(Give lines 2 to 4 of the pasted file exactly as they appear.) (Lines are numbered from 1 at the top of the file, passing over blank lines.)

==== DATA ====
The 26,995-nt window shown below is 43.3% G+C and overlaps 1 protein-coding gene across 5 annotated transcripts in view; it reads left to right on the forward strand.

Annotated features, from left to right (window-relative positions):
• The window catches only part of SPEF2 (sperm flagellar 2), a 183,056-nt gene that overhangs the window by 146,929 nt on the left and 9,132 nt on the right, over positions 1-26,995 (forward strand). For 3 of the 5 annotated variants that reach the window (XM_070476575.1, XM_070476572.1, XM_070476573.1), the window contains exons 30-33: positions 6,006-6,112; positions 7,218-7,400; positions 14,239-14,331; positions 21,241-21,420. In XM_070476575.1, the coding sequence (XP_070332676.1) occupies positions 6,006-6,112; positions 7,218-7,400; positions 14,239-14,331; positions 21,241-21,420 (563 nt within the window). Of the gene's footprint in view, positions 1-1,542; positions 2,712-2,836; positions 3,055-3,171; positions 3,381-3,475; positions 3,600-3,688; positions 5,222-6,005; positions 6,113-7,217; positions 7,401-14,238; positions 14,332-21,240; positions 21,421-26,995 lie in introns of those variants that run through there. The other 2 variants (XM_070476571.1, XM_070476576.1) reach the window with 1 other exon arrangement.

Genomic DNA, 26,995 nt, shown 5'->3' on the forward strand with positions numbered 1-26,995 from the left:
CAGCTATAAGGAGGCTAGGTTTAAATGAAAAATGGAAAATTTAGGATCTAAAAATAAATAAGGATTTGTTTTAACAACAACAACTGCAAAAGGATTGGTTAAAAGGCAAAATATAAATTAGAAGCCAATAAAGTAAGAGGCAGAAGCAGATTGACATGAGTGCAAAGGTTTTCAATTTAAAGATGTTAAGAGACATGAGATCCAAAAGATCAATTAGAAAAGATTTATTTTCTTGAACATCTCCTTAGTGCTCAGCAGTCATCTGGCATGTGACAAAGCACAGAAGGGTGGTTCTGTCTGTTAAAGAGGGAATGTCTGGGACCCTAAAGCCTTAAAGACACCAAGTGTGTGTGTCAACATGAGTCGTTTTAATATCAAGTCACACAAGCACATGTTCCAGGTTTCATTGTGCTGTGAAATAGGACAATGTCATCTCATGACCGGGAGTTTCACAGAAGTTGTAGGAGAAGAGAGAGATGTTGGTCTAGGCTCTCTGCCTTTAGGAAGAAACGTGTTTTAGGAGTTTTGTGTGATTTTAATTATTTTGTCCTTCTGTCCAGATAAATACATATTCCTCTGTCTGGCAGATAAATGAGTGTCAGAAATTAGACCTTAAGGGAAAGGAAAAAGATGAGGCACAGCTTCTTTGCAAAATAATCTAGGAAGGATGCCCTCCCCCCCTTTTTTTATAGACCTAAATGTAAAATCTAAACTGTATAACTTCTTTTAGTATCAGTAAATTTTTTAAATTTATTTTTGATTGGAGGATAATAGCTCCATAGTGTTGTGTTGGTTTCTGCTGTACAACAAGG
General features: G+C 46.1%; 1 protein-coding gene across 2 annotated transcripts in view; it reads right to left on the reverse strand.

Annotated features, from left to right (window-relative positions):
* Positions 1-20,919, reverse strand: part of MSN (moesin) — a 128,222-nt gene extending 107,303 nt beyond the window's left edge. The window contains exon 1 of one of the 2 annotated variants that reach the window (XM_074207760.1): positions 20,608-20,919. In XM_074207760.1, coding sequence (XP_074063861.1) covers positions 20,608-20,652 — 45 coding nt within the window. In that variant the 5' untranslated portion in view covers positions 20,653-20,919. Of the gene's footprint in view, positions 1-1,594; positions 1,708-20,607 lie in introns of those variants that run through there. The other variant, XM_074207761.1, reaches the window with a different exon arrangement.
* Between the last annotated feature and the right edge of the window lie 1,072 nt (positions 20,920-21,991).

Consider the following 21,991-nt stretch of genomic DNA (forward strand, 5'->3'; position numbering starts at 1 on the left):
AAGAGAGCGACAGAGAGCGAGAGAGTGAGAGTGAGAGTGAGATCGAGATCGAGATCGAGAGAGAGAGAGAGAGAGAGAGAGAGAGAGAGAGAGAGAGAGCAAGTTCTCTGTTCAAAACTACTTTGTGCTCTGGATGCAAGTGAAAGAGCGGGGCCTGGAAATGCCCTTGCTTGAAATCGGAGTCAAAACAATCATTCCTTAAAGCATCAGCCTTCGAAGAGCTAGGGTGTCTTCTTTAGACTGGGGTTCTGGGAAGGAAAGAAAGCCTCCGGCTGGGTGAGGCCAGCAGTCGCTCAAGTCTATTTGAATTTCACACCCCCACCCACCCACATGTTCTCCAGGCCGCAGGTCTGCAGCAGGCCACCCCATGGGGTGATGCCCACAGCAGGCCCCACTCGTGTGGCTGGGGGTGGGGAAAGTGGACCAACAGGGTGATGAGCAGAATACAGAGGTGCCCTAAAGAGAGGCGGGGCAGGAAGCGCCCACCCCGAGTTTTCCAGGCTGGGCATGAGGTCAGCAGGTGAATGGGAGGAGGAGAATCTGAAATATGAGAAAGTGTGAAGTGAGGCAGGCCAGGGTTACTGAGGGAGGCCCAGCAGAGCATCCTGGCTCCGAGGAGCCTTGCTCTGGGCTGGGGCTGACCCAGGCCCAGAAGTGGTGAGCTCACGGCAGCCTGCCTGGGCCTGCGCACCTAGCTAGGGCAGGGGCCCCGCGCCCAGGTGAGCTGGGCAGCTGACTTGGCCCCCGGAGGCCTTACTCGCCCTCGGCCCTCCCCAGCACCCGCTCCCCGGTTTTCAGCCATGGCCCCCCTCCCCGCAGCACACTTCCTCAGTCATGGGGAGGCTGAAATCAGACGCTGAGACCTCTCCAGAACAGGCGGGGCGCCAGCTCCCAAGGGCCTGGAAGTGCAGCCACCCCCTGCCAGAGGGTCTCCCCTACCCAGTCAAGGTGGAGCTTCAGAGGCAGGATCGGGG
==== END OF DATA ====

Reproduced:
Annotated features, from left to right (window-relative positions):
• The window catches only part of SPEF2 (sperm flagellar 2), a 183,056-nt gene that overhangs the window by 146,929 nt on the left and 9,132 nt on the right, over positions 1-26,995 (forward strand). For 3 of the 5 annotated variants that reach the window (XM_070476575.1, XM_070476572.1, XM_070476573.1), the window contains exons 30-33: positions 6,006-6,112; positions 7,218-7,400; positions 14,239-14,331; positions 21,241-21,420. In XM_070476575.1, the coding sequence (XP_070332676.1) occupies positions 6,006-6,112; positions 7,218-7,400; positions 14,239-14,331; positions 21,241-21,420 (563 nt within the window). Of the gene's footprint in view, positions 1-1,542; positions 2,712-2,836; positions 3,055-3,171; positions 3,381-3,475; positions 3,600-3,688; positions 5,222-6,005; positions 6,113-7,217; positions 7,401-14,238; positions 14,332-21,240; positions 21,421-26,995 lie in introns of those variants that run through there. The other 2 variants (XM_070476571.1, XM_070476576.1) reach the window with 1 other exon arrangement.

Genomic DNA, 26,995 nt, shown 5'->3' on the forward strand with positions numbered 1-26,995 from the left: